Gus Hurwitz is Assistant Professor of Law at University of Nebraska College of Law

Administrative law really is a strange beast. My last post explained this a bit, in the context of Chevron. In this post, I want to make this point in another context, explaining how utterly useless a policy statement can be. Our discussion today has focused on what should go into a policy statement – there seems to be general consensus that one is a good idea. But I’m not sure that we have a good understanding of how little certainty a policy statement offers.

Administrative Stare Decisis?

I alluded in my previous post to the absence of stare decisis in the administrative context. This is one of the greatest differences between judicial and administrative rulemaking: agencies are not bound by either prior judicial interpretations of their statutes, or even by their own prior interpretations. These conclusions follow from relatively recent opinions – Brand-X in 2005 and Fox I in 2007 – and have broad implications for the relationship between courts and agencies.

In Brand-X, the Court explained that a “court’s prior judicial construction of a statute trumps an agency construction otherwise entitled to Chevron deference only if the prior court decision holds that its construction follows from the unambiguous terms of the statute and thus leaves no room for agency discretion.” This conclusion follows from a direct application of Chevron: courts are responsible for determining whether a statute is ambiguous; agencies are responsible for determining the (reasonable) meaning of a statute that is ambiguous.

Not only are agencies not bound by a court’s prior interpretations of an ambiguous statute – they’re not even bound by their own prior interpretations!

In Fox I, the Court held that an agency’s own interpretation of an ambiguous statute impose no special obligations should the agency subsequently change its interpretation.[1] It may be necessary to acknowledge the prior policy; and factual findings upon which the new policy is based that contradict findings upon which the prior policy was based may need to be explained.[2] But where a statute may be interpreted in multiple ways – that is, in any case where the statute is ambiguous – Congress, and by extension its agencies, is free to choose between those alternative interpretations. The fact that an agency previously adopted one interpretation does not necessarily render other possible interpretations any less reasonable; the mere fact that one was previously adopted therefore, on its own, cannot act as a bar to subsequent adoption of a competing interpretation.

What Does This Mean for Policy Statements?

In a contentious policy environment – that is, one where the prevailing understanding of an ambiguous law changes with the consensus of a three-Commissioner majority – policy statements are worth next to nothing. Generally, the value of a policy statement is explaining to a court the agency’s rationale for its preferred construction of an ambiguous statute. Absent such an explanation, a court is likely to find that the construction was not sufficiently reasoned to merit deference. That is: a policy statement makes it easier for an agency to assert a given construction of a statute in litigation.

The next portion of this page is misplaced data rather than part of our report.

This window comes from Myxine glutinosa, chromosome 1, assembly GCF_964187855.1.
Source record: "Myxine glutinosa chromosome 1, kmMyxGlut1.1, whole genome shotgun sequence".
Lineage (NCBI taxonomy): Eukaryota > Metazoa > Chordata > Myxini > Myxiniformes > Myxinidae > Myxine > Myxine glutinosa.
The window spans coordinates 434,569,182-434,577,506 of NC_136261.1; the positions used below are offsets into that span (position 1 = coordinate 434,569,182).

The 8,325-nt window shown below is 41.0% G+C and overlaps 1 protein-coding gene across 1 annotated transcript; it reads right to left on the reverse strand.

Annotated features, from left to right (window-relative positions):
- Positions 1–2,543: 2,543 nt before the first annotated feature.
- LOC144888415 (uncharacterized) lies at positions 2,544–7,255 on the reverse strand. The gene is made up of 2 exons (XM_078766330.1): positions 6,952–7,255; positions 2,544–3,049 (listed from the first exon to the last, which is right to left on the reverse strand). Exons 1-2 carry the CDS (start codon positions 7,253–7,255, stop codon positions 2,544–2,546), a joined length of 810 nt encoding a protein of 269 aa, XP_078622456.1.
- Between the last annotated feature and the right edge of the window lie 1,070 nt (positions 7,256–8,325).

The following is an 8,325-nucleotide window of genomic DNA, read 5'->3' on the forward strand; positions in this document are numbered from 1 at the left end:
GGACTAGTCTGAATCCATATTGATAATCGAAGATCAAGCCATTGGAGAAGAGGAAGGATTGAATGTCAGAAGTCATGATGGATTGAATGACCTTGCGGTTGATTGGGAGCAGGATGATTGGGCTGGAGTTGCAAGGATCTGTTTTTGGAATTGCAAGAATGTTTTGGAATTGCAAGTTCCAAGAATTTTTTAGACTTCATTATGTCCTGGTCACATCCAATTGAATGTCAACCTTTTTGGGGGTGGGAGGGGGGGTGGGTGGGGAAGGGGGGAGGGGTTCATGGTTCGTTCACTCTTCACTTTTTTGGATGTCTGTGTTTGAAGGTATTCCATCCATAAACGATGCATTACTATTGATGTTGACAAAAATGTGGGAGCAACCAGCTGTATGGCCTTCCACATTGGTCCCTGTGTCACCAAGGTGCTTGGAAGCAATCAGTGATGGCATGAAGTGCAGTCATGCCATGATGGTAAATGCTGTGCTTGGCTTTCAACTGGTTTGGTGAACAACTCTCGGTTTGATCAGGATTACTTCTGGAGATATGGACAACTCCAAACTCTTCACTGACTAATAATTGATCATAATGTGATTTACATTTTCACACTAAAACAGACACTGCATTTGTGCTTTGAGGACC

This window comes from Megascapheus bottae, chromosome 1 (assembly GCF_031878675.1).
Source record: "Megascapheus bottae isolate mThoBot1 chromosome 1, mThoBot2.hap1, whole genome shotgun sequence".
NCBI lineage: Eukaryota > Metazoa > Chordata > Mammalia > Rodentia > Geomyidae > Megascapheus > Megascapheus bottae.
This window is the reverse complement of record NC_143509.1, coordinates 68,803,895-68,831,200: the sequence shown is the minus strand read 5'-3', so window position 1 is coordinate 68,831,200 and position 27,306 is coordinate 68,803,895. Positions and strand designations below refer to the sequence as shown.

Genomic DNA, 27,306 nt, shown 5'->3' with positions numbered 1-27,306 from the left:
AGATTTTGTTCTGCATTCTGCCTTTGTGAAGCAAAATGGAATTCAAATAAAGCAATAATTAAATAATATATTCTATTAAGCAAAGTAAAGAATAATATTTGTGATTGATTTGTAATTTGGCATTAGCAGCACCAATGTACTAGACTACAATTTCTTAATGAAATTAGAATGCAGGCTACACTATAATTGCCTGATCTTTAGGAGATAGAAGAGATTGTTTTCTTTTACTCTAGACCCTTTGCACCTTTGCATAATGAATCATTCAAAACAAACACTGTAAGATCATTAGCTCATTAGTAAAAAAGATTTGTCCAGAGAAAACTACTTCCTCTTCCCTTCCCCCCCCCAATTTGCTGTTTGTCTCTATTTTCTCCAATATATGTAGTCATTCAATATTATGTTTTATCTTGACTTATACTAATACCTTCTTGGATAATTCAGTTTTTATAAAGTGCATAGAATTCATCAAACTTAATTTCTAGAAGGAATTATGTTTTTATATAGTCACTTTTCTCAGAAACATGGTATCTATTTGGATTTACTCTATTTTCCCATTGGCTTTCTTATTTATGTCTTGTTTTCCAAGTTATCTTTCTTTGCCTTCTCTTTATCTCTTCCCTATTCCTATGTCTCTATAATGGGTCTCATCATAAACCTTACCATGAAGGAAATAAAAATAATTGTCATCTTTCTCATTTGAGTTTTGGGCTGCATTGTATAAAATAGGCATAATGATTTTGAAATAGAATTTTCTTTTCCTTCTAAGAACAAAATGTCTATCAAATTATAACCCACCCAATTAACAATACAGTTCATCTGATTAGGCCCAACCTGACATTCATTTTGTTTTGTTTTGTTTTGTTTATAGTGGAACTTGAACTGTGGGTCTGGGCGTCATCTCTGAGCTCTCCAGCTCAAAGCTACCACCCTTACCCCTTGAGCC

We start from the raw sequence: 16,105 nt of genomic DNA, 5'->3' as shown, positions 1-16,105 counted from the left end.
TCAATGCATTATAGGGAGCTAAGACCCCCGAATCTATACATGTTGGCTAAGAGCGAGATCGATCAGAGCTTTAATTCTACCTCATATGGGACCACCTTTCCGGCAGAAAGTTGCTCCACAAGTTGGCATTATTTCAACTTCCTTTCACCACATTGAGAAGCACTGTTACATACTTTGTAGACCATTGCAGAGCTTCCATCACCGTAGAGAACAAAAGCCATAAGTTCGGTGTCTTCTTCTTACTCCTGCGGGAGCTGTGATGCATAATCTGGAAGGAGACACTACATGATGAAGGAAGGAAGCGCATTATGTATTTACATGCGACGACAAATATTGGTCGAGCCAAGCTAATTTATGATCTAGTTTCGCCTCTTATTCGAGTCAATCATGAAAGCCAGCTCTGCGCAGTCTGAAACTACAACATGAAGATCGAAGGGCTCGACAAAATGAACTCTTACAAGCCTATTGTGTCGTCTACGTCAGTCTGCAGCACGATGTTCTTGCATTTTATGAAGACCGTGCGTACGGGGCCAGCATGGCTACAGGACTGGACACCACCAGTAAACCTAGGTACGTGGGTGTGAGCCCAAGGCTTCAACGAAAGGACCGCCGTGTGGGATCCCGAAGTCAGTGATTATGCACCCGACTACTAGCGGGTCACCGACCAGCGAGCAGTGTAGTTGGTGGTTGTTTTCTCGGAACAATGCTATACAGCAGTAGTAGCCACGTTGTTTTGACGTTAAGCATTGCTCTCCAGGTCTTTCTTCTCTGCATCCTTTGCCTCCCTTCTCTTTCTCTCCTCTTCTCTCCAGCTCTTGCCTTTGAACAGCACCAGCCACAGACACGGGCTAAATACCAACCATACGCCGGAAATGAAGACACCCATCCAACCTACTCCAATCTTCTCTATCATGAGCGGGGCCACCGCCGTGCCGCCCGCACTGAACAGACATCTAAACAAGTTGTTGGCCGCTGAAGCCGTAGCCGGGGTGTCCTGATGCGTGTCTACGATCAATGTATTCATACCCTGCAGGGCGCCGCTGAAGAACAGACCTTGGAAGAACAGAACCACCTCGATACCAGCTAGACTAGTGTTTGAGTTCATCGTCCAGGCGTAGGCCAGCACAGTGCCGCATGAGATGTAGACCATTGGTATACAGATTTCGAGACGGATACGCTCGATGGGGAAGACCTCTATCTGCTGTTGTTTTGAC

But a policy statement isn’t necessary to make that assertion, or for an agency to receive deference. Absent a policy statement, the agency needs to demonstrate to the court that its interpretation of the statute is sufficiently reasoned (and not merely a strategic interpretation adopted for the purposes of the present litigation).

And, more important, a policy statement in no way prevents an agency from changing its interpretation. Fox I makes clear that an agency is free to change its interpretations of a given statute. Prior interpretations – including prior policy statements – are not a bar to such changes. Prior interpretations also, therefore, offer little assurance to parties subject to any given interpretation.

Are Policy Statements entirely Useless?

Policy statements may not be entirely useless. The likely front on which to challenge an unexpected change agency interpretation of its statute is on Due Process or Notice grounds. The existence of a policy statement may make it easier for a party to argue that a changed interpretation runs afoul of Due Process or Notice requirements. See, e.g., Fox II.

So there is some hope that a policy statement would be useful. But, in the context of Section 5 UMC claims, I’m not sure how much comfort this really affords. Regulatory takings jurisprudence gives agencies broad power to seemingly-contravene Due Process and Notice expectations. This is largely because of the nature of relief available to the FTC: injunctive relief, such as barring certain business practices, even if it results in real economic losses, is likely to survive a regulatory takings challenge, and therefore also a Due Process challenge.  Generally, the Due Process and Notice lines of argument are best suited against fines and similar retrospective remedies; they offer little comfort against prospective remedies like injunctions.

Conclusion

I’ll conclude the same way that I did my previous post, with what I believe is the most important takeaway from this post: however we proceed, we must do so with an understanding of both antitrust and administrative law. Administrative law is the unique, beautiful, and scary beast that governs the FTC – those who fail to respect its nuances do so at their own peril.


[1] Fox v. FCC, 556 U.S. 502, 514–516 (2007) (“The statute makes no distinction [] between initial agency action and subsequent agency action undoing or revising that action. … And of course the agency must show that there are good reasons for the new policy. But it need not demonstrate to a court’s satisfaction that the reasons for the new policy are better than the reasons for the old one; it suffices that the new policy is permissible under the statute, that there are good reasons for it, and that the agency believes it to be better, which the conscious change of course adequately indicates.”).

[2] Id. (“To be sure, the requirement that an agency provide reasoned explanation for its action would ordinarily demand that it display awareness that it is changing position. … This means that the agency need not always provide a more detailed justification than what would suffice for a new policy created on a blank slate. Sometimes it must—when, for example, its new policy rests upon factual findings that contradict those which underlay its prior policy; or when its prior policy has engendered serious reliance interests that must be taken into account. It would be arbitrary or capricious to ignore such matters. In such cases it is not that further justification is demanded by the mere fact of policy change; but that a reasoned explanation is needed for disregarding facts and circumstances that underlay or were engendered by the prior policy.”).